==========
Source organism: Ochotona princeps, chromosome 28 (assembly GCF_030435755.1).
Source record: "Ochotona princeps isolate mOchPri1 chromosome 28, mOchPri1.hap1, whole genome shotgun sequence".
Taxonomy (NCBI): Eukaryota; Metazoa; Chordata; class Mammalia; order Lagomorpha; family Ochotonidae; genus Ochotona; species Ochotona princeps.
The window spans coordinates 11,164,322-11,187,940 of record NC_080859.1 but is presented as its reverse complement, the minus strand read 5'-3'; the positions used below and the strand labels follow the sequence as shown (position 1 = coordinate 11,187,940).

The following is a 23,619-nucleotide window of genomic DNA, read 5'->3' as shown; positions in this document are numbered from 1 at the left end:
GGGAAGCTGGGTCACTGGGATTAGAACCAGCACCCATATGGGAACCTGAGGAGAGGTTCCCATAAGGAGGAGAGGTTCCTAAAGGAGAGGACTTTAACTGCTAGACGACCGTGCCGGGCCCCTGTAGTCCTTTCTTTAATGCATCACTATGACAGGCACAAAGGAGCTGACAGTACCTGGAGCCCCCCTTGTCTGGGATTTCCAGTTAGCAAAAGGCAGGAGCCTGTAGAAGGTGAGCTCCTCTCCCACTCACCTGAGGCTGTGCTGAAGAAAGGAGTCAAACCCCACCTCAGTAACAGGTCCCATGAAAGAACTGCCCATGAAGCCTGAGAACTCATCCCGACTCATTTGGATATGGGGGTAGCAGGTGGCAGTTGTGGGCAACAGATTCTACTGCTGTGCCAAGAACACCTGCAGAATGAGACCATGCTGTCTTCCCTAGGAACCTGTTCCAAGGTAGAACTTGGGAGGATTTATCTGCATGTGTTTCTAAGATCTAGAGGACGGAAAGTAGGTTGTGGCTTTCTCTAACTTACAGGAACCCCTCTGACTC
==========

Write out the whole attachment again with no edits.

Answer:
Source organism: Ochotona princeps, chromosome 28 (assembly GCF_030435755.1).
Source record: "Ochotona princeps isolate mOchPri1 chromosome 28, mOchPri1.hap1, whole genome shotgun sequence".
Taxonomy (NCBI): Eukaryota; Metazoa; Chordata; class Mammalia; order Lagomorpha; family Ochotonidae; genus Ochotona; species Ochotona princeps.
The window spans coordinates 11,164,322-11,187,940 of record NC_080859.1 but is presented as its reverse complement, the minus strand read 5'-3'; the positions used below and the strand labels follow the sequence as shown (position 1 = coordinate 11,187,940).

The following is a 23,619-nucleotide window of genomic DNA, read 5'->3' as shown; positions in this document are numbered from 1 at the left end:
GGGAAGCTGGGTCACTGGGATTAGAACCAGCACCCATATGGGAACCTGAGGAGAGGTTCCCATAAGGAGGAGAGGTTCCTAAAGGAGAGGACTTTAACTGCTAGACGACCGTGCCGGGCCCCTGTAGTCCTTTCTTTAATGCATCACTATGACAGGCACAAAGGAGCTGACAGTACCTGGAGCCCCCCTTGTCTGGGATTTCCAGTTAGCAAAAGGCAGGAGCCTGTAGAAGGTGAGCTCCTCTCCCACTCACCTGAGGCTGTGCTGAAGAAAGGAGTCAAACCCCACCTCAGTAACAGGTCCCATGAAAGAACTGCCCATGAAGCCTGAGAACTCATCCCGACTCATTTGGATATGGGGGTAGCAGGTGGCAGTTGTGGGCAACAGATTCTACTGCTGTGCCAAGAACACCTGCAGAATGAGACCATGCTGTCTTCCCTAGGAACCTGTTCCAAGGTAGAACTTGGGAGGATTTATCTGCATGTGTTTCTAAGATCTAGAGGACGGAAAGTAGGTTGTGGCTTTCTCTAACTTACAGGAACCCCTCTGACTC